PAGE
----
Vertebral Fracture

Cervical Spondylosis

VIEW DETAILS

Recommended Exercise

VIEW EXERCISE DETAILS

Orthotic Device And Benefits

VIEW DETAILS

Related Device/Equipment

Orthomed Shoulder Brace

$ 280.00

Orthomed Shoulder Brace

$ 280.00

Orthomed Shoulder Brace

$ 280.00

Orthomed Shoulder Brace

$ 280.00

VIEW ALL PRODUCTS

Cervical Spondylosis

Back

What is Vertebral Fracture?

Vertebral Fracture is a condition in which the bones of your spine break. This can happen because of a fall, or it may be due to osteoporosis, which makes bones weaker and more likely to break.

Vertebral fractures are associated with osteoporosis, which is a condition that makes bones brittle and more likely to break. It can affect both men and women of all ages, but it’s most common in older adults.

Osteoporosis causes the bones to lose density and strength over time. The vertebrae (the bones in your spine) are particularly vulnerable because they’re made up of bone tissue that is already at risk for fracture.

What are the types of Vertebral Fracture?

There are four types of vertebral fracture:

Compression—when the vertebral body is compressed by a force that exceeds its ability to withstand it, or when one vertebrae rests on top of another (impinging on the spinal canal).

Burst—when there is a sudden increase in pressure inside the vertebrae, causing it to break apart. This can be caused by trauma or infection.

Flexion-distraction—when the spine is bent forward and backward in such a way that both ends are pulled apart from each other. This can cause spinal cord injury.

Fracture-dislocation—when one vertebra moves out of place and dislocates from another one above or below it, causing damage to surrounding tissues like ligaments and muscles due to the tension created by these forces.

What are the symptoms of Vertebral Fracture?

The symptoms of Vertebral Fracture include:

  • Pain in the back, neck, and shoulders
  • Numbness, weakness, or paralysis in the arms or legs
  • Radiating pain in the arms or legs
  • Loss of balance and difficulty walking

What are the causes of Vertebral Fracture?

Vertebral Fracture is a common condition among older adults. It is caused when the vertebrae, which are the bones of the spine, break or crack. The vertebrae provide support and flexibility to the spine.

There are many causes of Vertebral Fracture. Some of these include:

Osteoporosis – this is a disease that affects the bones, causing them to weaken and break. Osteoporosis can cause fractures in other parts of the body as well as in bones in your spine.

Trauma – if you fall on your back or head, you may fracture a vertebrae. This is especially true if you have osteoporosis or weak bones (osteopenia).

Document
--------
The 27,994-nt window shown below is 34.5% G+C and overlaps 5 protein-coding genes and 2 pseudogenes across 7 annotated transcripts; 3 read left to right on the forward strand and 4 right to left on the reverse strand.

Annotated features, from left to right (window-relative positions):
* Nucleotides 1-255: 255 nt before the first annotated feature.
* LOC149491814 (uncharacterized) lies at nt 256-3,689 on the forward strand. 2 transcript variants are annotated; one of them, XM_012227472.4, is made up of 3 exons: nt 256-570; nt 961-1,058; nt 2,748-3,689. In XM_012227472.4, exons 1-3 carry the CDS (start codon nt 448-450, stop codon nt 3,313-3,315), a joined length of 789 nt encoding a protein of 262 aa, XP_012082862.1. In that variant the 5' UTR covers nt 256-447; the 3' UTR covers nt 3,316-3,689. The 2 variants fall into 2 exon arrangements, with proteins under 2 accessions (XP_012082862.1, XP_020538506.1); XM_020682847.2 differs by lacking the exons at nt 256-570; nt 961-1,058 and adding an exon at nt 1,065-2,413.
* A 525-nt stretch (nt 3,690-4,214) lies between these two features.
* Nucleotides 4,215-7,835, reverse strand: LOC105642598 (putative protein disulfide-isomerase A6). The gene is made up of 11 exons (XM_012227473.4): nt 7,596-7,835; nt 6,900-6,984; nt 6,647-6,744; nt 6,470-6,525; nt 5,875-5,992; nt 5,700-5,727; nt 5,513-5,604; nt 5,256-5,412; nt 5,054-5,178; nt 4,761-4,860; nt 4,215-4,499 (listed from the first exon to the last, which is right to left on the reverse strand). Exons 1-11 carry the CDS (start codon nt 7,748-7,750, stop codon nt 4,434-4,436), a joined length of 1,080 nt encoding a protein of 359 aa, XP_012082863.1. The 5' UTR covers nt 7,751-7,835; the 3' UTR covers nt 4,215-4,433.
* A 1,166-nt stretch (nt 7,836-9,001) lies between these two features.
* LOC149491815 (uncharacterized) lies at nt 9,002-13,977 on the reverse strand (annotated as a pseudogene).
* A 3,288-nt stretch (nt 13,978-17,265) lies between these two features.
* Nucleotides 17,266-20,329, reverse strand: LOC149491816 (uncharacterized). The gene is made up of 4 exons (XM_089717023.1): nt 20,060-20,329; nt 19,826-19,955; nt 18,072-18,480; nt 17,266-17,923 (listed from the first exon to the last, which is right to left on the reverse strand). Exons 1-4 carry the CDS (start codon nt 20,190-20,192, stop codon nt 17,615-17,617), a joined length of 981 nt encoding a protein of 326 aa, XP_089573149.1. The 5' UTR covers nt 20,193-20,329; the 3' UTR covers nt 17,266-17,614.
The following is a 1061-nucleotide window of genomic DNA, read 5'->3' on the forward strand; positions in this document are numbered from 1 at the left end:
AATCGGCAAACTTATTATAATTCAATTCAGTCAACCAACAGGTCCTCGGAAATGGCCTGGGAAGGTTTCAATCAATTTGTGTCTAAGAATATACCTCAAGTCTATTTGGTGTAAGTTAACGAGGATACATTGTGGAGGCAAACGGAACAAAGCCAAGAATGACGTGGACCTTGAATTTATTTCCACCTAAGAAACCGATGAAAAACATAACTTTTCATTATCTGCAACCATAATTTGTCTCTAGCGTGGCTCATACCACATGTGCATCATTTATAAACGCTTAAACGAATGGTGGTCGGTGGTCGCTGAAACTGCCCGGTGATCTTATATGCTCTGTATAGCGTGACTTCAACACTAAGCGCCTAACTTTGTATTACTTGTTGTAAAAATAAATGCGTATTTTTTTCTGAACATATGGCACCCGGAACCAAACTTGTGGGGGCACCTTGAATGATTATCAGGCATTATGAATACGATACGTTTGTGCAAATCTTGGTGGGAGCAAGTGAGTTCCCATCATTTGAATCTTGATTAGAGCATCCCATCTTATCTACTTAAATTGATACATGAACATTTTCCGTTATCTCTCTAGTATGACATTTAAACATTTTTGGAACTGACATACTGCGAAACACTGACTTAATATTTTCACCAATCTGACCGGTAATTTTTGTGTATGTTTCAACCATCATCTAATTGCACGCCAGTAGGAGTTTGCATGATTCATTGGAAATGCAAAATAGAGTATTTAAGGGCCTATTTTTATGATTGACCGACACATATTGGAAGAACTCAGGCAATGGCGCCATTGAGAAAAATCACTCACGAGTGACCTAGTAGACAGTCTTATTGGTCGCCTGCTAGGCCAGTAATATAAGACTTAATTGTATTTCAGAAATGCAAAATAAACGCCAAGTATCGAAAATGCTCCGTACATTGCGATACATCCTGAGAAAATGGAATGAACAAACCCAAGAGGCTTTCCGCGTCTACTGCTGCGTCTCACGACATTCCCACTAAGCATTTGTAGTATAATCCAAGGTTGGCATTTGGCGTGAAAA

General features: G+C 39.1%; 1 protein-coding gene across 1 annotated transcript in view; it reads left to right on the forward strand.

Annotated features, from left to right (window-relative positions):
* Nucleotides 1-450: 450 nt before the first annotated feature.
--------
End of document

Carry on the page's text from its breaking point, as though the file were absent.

What are the risk factors for Vertebral Fracture?

Vertebral fractures are commonly associated with osteoporosis, which is a condition where bones become thin and fragile due to low levels of calcium in the body.

Other risk factors include previous injury to the spine, smoking, alcohol abuse, poor nutrition and lack of exercise.

How to prevent Vertebral Fracture?

A vertebral fracture is when the bone in your spine breaks, usually due to osteoporosis (a condition in which your bones become brittle and weak). This can be painful and lead to long-term disability.

But there are things you can do to prevent it! Here are some tips:

  • Eat a balanced diet rich in calcium, vitamin D, and other nutrients.
  • Exercise regularly.
  • Avoid smoking, which increases your risk of developing osteoporosis by 50%.

Recommended Exercise

Back

What are the exercises for Vertebral Fracture?

There are many things you can do to help prevent vertebral fractures, but if you already have one, there are exercises you can do to strengthen your back muscles and reduce pain.

Here’s a list of some exercises that can help:

Bridging

Lie on your back with your feet flat on the floor and your knees bent at a 90-degree angle. Keeping your lower back in contact with the floor, press up through your heels until you form an inverted “V” shape with your body, keeping the natural curve in your lower back. Hold for 1 minute and repeat 3 times daily.

Hip Extension

Stand facing away from a wall with feet about hip-width apart and toes facing forward, then bend at the waist so that upper body is parallel to floor (or as close as possible). Extend one leg straight out behind you with foot flexed so that it touches wall; hold for 30 seconds before switching legs and repeating exercise with other leg extended behind

What are the treatments for Vertebral Fracture?

There are several treatments for vertebral fracture, depending on the type of fracture and the patient’s age.

In general, the treatments are aimed at reducing pain and swelling in order to allow the body to heal itself as much as possible. The most common treatments include:

  • Resting in bed
  • Taking pain medications
  • Using a heating pad or ice pack
  • Using traction devices to help straighten your back

Explanation of Recommended Orthotic Device

Back

What brace is used for Vertebral Fracture?

The Thoracolumbar Orthosis Fixation Brace is used for vertebral fracture.

This device is a rigid brace that is used to stabilize the back and spine after a vertebral fracture in order to prevent further damage and help with healing. The brace can be used for both acute and chronic conditions, such as compression fractures, multiple sclerosis or spinal cord injuries.

Related Device/Equipment

Orthomed Shoulder Brace

$ 280.00

Orthomed Shoulder Brace

$ 280.00

Orthomed Shoulder Brace

$ 280.00

Orthomed Shoulder Brace

$ 280.00

Request Referral

Specialist Type:

Insurance Type:

Upload Referral Document:

Share

Send by: